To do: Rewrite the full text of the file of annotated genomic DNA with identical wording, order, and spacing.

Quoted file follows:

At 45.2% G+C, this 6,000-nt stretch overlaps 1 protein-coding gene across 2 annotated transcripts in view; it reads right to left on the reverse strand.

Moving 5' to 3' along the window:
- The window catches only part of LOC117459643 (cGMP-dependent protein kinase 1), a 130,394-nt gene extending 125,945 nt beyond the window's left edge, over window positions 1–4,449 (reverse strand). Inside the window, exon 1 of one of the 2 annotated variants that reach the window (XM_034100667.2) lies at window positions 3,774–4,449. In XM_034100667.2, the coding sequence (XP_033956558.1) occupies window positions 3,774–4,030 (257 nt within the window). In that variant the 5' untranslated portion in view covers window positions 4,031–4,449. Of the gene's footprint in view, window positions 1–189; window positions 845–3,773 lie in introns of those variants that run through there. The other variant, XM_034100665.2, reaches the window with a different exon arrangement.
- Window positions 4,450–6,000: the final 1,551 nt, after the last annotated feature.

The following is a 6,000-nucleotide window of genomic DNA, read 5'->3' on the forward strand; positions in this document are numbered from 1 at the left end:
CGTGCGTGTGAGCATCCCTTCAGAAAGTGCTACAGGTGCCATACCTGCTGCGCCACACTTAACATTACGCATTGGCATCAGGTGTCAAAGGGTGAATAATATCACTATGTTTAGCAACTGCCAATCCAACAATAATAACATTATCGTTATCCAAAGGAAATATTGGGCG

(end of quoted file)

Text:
At 45.2% G+C, this 6,000-nt stretch overlaps 1 protein-coding gene across 2 annotated transcripts in view; it reads right to left on the reverse strand.

Moving 5' to 3' along the window:
- The window catches only part of LOC117459643 (cGMP-dependent protein kinase 1), a 130,394-nt gene extending 125,945 nt beyond the window's left edge, over window positions 1–4,449 (reverse strand). Inside the window, exon 1 of one of the 2 annotated variants that reach the window (XM_034100667.2) lies at window positions 3,774–4,449. In XM_034100667.2, the coding sequence (XP_033956558.1) occupies window positions 3,774–4,030 (257 nt within the window). In that variant the 5' untranslated portion in view covers window positions 4,031–4,449. Of the gene's footprint in view, window positions 1–189; window positions 845–3,773 lie in introns of those variants that run through there. The other variant, XM_034100665.2, reaches the window with a different exon arrangement.
- Window positions 4,450–6,000: the final 1,551 nt, after the last annotated feature.

The following is a 6,000-nucleotide window of genomic DNA, read 5'->3' on the forward strand; positions in this document are numbered from 1 at the left end:
CGTGCGTGTGAGCATCCCTTCAGAAAGTGCTACAGGTGCCATACCTGCTGCGCCACACTTAACATTACGCATTGGCATCAGGTGTCAAAGGGTGAATAATATCACTATGTTTAGCAACTGCCAATCCAACAATAATAACATTATCGTTATCCAAAGGAAATATTGGGCG